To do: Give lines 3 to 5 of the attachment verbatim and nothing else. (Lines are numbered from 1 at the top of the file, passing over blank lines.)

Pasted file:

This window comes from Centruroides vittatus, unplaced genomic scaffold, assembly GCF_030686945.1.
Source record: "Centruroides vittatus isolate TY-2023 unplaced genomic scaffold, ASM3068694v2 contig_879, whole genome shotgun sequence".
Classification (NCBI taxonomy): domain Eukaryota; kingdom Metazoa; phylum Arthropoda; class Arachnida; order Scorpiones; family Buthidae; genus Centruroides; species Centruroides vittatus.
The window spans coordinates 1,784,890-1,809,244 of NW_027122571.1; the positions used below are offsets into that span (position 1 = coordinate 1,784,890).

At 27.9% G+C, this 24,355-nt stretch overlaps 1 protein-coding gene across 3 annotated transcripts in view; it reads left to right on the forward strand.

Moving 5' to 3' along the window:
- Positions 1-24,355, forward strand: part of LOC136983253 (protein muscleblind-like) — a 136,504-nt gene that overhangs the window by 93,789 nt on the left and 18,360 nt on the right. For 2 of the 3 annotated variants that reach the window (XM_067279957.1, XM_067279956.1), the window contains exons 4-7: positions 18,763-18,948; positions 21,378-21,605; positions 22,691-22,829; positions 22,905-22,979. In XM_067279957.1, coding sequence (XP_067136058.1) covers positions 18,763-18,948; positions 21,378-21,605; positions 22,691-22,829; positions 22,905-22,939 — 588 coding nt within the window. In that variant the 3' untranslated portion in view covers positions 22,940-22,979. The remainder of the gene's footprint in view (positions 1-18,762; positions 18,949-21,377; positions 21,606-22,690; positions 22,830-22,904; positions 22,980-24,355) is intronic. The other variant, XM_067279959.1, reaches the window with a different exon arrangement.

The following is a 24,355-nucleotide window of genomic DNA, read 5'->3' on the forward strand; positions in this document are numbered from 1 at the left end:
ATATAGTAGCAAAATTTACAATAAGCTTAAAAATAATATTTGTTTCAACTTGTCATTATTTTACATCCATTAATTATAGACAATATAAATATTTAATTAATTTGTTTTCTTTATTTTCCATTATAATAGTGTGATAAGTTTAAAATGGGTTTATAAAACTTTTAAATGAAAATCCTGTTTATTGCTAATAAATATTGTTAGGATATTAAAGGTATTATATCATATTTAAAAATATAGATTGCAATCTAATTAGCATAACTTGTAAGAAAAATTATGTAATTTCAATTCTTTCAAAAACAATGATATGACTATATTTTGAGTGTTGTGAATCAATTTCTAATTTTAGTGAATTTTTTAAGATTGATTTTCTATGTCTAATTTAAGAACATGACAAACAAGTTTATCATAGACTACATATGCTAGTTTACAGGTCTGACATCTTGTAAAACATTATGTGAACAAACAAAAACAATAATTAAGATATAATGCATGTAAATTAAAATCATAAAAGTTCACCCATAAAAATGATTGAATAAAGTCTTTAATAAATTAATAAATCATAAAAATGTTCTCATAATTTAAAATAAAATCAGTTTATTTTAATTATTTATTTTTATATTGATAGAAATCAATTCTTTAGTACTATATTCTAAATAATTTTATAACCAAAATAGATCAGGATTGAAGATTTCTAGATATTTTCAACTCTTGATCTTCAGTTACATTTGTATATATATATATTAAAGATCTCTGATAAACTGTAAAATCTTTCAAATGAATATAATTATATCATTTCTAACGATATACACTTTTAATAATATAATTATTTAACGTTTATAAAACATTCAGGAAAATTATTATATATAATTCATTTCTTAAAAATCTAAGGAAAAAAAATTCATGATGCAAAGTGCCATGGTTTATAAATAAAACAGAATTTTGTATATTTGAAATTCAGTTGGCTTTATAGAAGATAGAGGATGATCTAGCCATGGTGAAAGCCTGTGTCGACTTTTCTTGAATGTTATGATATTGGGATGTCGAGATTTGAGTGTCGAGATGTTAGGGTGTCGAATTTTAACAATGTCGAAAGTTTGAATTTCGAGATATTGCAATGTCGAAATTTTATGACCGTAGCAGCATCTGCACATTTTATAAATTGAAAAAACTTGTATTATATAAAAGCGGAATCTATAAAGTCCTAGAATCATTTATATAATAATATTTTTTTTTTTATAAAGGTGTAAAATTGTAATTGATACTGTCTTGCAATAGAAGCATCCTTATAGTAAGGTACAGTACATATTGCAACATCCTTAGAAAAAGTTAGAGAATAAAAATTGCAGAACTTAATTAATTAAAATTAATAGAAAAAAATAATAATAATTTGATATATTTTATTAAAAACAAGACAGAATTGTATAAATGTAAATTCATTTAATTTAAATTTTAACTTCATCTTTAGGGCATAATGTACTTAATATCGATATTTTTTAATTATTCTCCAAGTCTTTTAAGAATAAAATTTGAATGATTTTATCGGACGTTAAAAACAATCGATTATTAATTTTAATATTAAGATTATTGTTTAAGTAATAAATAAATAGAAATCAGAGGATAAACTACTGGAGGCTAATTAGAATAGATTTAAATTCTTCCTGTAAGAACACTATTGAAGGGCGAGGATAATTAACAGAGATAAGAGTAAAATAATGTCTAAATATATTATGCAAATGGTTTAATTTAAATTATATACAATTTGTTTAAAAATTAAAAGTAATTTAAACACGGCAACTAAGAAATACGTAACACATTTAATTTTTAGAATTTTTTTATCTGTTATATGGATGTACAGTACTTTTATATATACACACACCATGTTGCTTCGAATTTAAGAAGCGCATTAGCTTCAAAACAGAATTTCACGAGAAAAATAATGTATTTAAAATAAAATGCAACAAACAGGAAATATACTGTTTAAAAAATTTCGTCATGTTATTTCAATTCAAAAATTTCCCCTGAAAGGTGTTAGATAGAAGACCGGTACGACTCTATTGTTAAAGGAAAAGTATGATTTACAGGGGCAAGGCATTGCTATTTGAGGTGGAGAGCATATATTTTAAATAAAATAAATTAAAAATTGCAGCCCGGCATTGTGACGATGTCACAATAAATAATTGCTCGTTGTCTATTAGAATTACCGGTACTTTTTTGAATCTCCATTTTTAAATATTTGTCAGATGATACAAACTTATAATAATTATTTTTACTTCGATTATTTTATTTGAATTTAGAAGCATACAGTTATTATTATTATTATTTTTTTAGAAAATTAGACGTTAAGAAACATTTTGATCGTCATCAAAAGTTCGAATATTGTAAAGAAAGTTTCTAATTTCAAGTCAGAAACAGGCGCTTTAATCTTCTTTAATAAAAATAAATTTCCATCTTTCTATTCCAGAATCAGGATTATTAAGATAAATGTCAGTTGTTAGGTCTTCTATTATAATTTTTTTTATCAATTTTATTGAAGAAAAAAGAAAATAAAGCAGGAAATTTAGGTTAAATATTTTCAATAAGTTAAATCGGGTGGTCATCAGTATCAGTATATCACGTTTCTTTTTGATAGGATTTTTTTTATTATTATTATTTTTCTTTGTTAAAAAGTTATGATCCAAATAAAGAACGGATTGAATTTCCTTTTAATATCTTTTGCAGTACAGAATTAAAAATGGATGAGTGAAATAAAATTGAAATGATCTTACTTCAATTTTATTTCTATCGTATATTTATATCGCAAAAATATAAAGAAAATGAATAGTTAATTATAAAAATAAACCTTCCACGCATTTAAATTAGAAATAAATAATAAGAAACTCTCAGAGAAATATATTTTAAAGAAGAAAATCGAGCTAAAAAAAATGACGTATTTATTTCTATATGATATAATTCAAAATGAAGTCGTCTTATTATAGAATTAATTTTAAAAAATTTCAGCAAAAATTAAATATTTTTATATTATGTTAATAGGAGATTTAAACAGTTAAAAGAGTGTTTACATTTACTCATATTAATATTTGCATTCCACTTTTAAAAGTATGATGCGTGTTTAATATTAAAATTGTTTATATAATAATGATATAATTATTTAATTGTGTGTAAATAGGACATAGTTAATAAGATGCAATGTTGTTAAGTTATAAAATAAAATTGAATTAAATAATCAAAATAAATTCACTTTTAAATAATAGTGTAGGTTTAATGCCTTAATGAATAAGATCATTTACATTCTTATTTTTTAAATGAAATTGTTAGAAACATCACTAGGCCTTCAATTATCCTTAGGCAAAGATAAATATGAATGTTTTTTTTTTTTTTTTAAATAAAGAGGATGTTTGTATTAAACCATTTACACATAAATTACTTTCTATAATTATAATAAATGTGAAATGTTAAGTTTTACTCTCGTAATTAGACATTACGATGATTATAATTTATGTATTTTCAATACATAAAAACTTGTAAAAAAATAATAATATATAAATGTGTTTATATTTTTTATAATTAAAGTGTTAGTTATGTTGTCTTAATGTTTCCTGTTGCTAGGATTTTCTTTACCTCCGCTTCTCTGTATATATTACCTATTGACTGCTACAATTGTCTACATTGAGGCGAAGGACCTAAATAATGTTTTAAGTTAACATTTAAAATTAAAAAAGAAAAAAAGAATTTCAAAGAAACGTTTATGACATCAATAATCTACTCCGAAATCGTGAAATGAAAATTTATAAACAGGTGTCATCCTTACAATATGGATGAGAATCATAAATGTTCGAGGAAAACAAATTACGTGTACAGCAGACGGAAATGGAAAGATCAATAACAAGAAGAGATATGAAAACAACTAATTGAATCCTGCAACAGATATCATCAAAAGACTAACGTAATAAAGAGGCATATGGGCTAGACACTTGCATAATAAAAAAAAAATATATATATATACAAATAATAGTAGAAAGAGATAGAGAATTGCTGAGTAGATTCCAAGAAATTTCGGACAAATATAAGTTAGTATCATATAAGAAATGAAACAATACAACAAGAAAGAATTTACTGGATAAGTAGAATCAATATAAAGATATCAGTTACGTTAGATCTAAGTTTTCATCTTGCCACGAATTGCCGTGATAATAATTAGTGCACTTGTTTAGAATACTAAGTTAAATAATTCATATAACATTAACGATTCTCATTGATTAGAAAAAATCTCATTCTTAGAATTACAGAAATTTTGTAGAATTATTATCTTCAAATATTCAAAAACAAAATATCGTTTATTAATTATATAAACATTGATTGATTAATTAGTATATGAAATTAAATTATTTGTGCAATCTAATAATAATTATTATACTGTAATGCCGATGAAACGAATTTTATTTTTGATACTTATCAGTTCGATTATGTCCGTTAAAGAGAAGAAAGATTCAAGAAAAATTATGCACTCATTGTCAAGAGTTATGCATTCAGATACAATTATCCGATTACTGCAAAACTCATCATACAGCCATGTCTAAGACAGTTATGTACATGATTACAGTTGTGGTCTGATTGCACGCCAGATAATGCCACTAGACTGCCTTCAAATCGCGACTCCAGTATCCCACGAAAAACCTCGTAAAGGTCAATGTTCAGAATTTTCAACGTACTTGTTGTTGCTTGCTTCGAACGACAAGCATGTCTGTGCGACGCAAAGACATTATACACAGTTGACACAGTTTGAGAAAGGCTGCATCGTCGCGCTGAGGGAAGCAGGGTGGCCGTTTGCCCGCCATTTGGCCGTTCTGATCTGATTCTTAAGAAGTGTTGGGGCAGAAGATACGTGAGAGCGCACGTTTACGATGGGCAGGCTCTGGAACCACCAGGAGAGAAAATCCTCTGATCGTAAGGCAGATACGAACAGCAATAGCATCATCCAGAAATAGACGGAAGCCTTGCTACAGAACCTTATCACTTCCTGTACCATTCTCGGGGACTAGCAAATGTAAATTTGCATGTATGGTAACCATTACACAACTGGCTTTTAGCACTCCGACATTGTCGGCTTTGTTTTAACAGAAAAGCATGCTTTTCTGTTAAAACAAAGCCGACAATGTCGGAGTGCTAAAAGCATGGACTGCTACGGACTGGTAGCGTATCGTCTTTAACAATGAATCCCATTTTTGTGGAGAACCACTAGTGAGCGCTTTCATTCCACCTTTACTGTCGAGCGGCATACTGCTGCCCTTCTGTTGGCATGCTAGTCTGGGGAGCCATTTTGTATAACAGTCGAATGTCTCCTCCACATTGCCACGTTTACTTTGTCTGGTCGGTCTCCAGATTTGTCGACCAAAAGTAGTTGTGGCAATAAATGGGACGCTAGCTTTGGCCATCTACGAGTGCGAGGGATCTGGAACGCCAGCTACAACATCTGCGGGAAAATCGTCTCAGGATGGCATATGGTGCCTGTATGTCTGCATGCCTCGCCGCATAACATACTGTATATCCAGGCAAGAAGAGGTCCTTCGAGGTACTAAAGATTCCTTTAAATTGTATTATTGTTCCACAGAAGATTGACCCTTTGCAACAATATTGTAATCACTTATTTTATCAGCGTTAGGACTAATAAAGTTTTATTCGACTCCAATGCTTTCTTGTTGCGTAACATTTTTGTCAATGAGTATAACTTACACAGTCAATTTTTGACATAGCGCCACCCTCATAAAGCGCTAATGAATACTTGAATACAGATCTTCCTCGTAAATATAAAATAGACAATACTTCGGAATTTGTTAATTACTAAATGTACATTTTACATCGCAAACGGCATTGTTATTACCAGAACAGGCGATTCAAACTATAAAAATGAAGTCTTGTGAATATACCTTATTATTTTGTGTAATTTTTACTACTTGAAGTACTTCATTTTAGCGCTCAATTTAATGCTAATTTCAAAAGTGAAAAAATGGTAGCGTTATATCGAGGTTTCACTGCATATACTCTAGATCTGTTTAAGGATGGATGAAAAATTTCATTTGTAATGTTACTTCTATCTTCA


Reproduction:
Classification (NCBI taxonomy): domain Eukaryota; kingdom Metazoa; phylum Arthropoda; class Arachnida; order Scorpiones; family Buthidae; genus Centruroides; species Centruroides vittatus.
The window spans coordinates 1,784,890-1,809,244 of NW_027122571.1; the positions used below are offsets into that span (position 1 = coordinate 1,784,890).

At 27.9% G+C, this 24,355-nt stretch overlaps 1 protein-coding gene across 3 annotated transcripts in view; it reads left to right on the forward strand.